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While reading about cardinality, I've seen a few examples of bijections from the open unit interval $(0,1)$ to $\mathbb{R}$, one example being the function defined by $f(x)=\tan\pi(2x-1)/2$. Another geometric example is found by bending the unit interval into a semicircle with center $P$, and mapping a point to its projection from $P$ onto the real line.

My question is, is there a bijection between the open unit interval $(0,1)$ and $\mathbb{R}$ such that rationals are mapped to rationals and irrationals are mapped to irrationals?

I played around with mappings similar to $x\mapsto 1/x$, but found that this never really had the right range, and using google didn't yield any examples, at least none which I could find. Any examples would be most appreciated, thanks!

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For "explicit" examples mathoverflow.net/questions/48910/… is relevant –  Colin McQuillan Jan 15 '11 at 10:18
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Just to make it clear: if you are asking for a bijection with no further properties (e.g. no continuity etc. conditions) then this is true simply for cardinality reasons: $\mathbb Q$ and $\mathbb Q\cap (0,1)$ are both countably infinite, and so we can find a bijection $\phi$ from the first to the second. Also $\mathbb R\setminus \mathbb Q$ and $(0,1) \setminus \mathbb Q$ both have the cardinality of the continuum, so we can find a bijection $\psi$ from the first to the second. Gluing $\phi$ and $\psi$ gives a bijection from $\mathbb R$ to $(0,1)$ that takes (ir)rationals to (ir)rationals. ... –  Matt E Jan 15 '11 at 21:42
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... This is discussed more carefully in Asaf Karagila's answer, and the accompanying comments. –  Matt E Jan 15 '11 at 21:42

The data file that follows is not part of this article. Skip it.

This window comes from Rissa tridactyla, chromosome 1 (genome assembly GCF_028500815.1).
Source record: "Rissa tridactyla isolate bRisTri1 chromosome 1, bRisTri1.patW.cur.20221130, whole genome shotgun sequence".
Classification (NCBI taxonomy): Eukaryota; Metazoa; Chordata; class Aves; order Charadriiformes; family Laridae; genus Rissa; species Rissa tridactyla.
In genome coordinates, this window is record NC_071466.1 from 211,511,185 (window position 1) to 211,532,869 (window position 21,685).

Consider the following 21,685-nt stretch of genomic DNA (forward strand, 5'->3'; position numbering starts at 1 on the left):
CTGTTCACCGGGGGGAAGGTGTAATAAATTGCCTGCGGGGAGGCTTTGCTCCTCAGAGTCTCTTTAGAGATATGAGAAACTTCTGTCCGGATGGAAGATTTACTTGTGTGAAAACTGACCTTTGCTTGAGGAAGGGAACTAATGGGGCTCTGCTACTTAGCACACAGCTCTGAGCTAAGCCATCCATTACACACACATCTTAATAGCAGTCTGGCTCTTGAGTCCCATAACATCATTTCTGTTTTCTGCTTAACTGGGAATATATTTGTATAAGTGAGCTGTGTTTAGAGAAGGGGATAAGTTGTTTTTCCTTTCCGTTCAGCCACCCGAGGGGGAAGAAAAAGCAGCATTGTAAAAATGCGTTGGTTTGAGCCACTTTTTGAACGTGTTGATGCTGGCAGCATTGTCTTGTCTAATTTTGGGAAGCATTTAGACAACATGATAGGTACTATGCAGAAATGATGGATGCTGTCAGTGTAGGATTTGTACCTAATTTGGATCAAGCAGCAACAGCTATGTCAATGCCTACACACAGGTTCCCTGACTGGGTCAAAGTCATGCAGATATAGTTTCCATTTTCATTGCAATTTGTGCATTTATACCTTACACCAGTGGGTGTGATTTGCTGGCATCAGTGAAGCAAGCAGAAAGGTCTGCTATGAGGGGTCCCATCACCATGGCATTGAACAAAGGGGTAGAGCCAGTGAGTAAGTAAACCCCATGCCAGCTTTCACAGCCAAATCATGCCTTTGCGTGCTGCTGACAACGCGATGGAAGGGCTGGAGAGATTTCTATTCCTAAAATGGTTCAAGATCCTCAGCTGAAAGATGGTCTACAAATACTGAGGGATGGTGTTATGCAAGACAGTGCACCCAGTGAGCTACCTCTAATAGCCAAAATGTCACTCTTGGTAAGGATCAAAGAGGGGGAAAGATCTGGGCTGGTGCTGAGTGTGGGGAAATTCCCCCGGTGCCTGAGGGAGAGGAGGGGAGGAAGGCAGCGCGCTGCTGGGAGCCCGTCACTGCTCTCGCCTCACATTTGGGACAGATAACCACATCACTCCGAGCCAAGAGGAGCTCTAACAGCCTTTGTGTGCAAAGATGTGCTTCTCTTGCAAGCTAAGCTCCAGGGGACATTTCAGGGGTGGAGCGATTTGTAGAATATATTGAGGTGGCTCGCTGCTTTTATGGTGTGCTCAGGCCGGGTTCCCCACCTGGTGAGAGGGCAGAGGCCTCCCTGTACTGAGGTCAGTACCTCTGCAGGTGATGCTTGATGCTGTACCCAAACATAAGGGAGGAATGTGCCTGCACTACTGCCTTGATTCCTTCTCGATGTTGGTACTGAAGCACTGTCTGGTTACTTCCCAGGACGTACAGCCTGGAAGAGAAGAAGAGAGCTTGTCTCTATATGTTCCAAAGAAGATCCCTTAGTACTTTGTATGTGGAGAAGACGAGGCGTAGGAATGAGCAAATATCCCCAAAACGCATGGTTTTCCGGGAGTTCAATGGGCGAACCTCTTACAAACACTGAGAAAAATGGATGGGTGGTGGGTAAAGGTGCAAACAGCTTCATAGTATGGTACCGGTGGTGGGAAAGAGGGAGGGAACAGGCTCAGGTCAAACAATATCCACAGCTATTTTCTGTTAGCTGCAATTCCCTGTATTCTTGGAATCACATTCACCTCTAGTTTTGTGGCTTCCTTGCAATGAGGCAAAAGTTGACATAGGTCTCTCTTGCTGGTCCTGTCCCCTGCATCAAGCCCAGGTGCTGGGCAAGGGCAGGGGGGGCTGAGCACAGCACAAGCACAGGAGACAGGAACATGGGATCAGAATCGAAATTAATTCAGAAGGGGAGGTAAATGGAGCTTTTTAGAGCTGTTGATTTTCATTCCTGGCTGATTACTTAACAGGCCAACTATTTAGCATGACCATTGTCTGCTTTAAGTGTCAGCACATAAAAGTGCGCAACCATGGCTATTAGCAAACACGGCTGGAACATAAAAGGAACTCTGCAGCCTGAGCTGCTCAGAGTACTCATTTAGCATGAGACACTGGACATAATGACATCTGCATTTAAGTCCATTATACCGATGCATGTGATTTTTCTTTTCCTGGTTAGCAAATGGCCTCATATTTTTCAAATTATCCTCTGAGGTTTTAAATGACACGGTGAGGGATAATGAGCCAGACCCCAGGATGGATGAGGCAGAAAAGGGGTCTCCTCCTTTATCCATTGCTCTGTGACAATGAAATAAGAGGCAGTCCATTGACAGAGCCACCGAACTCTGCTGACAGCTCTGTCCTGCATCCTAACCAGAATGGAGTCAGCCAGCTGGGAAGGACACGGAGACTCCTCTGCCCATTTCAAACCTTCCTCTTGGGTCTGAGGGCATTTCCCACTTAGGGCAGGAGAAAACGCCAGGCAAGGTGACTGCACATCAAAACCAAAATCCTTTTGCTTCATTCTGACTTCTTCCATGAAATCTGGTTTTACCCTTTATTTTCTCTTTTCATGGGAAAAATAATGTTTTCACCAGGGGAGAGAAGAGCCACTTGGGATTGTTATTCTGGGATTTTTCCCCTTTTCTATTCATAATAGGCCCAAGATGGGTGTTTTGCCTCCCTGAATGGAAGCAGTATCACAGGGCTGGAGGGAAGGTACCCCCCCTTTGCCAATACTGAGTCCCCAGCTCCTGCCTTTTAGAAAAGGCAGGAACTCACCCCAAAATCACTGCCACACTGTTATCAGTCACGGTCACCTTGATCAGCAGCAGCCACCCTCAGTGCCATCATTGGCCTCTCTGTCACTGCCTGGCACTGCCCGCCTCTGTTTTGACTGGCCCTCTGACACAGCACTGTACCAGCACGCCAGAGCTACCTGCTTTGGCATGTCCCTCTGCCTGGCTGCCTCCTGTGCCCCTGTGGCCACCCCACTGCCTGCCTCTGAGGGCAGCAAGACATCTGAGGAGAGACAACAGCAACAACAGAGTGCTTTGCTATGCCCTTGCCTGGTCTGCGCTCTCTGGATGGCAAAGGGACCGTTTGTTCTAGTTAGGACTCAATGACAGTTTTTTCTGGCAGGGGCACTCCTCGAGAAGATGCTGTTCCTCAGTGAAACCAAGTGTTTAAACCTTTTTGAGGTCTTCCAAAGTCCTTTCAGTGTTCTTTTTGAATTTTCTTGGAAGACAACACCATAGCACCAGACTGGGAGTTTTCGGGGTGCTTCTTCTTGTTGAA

4 Answers 4

up vote 18 down vote accepted

$(1/x)-2$ on $(0,1/2]$ and $2-(1/(x-1/2))$ on $(1/2,1)$.

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Modify this to $2-1/(1-x)$ on $({1\over2},1)$, and it is even continuous. –  Christian Blatter Jan 15 '11 at 12:55
    
@ Christian. You can find a $C^k$ function composing by a well chosen polynomial. But I don't know if it is possible to find a smooth function. –  Nabyl Bod Jan 15 '11 at 18:11
    
Thanks Nabyl Bod, this was nice and clear and easy for me to verify for myself. –  yunone Jan 15 '11 at 19:40
    
@Nabyl: Can could please tell me what kind of polynomial you think of? I can't figure it out. –  Hendrik Vogt Jan 16 '11 at 14:22
    
@Hendrik. I think of composing by a rational polynomial (taking non negative coefficients to make it one-to-one) with a degree greater than the constraints at point $1/2$ BUT this construction does not preserve irrationality. Thanks for your comment ;) But you can find a $C^1$ function: $1/(4x)-1/2$ on $(0,1/2)$ and $1/2-1/(4(1-x))$ on $[1/2,1)$ that answers the question. –  Nabyl Bod Jan 16 '11 at 16:50

With the axiom of choice we can find well orderings of $\mathbb{R}$ and of $(0,1)$ such that the first $\omega$ elements are all the rationals of the set, then we can define our map to go from one well ordering to another by preserving the index (that is $a_\alpha\mapsto b_\alpha$, for $\alpha<2^{\aleph_0}$)

As discussed in the comments below by Colin and Jason (and myself), one does not need the axiom of choice for that. Using the Cantor-Schroeder-Bernstein theorem one can have two bijections, one from $(0,1)\setminus\mathbb{Q}$ to $\mathbb{R}\setminus\mathbb{Q}$ and one from $(0,1)\cap\mathbb{Q}$ to $\mathbb{Q}$, and define a bijection as needed without the use of the axiom of choice.

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One can use the en.wikipedia.org/wiki/… to avoid using the axiom of choice –  Colin McQuillan Jan 15 '11 at 10:21
    
Colin: How can you ensure that the map you have from CSB preserves rationals? –  Asaf Karagila Jan 15 '11 at 10:25
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@Asaf: Apply CBS theorem to injections between $(0,1) \setminus \mathbb{Q}$ and $\mathbb{R} \setminus \mathbb{Q}$ to get a bijection between the two sets and then extend by the identity function. –  Jason Jan 15 '11 at 10:37
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@Jason: The identity function is not a bijection from $(0,1)\cap\mathbb{Q}$ to $\mathbb{Q}$. However you can in fact well order the rationals without AC, and then you can create the bijection. –  Asaf Karagila Jan 15 '11 at 10:44
    
True, that was a lazy answer by me. –  Jason Jan 15 '11 at 10:50

$$ f(x) = \frac{2x - 1}{1 - |2x - 1|}. $$

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Thanks for your response also, mjqxxxx. –  yunone Jan 15 '11 at 19:42

Consider the function $f: (0,1) \rightarrow \mathbb{R}$.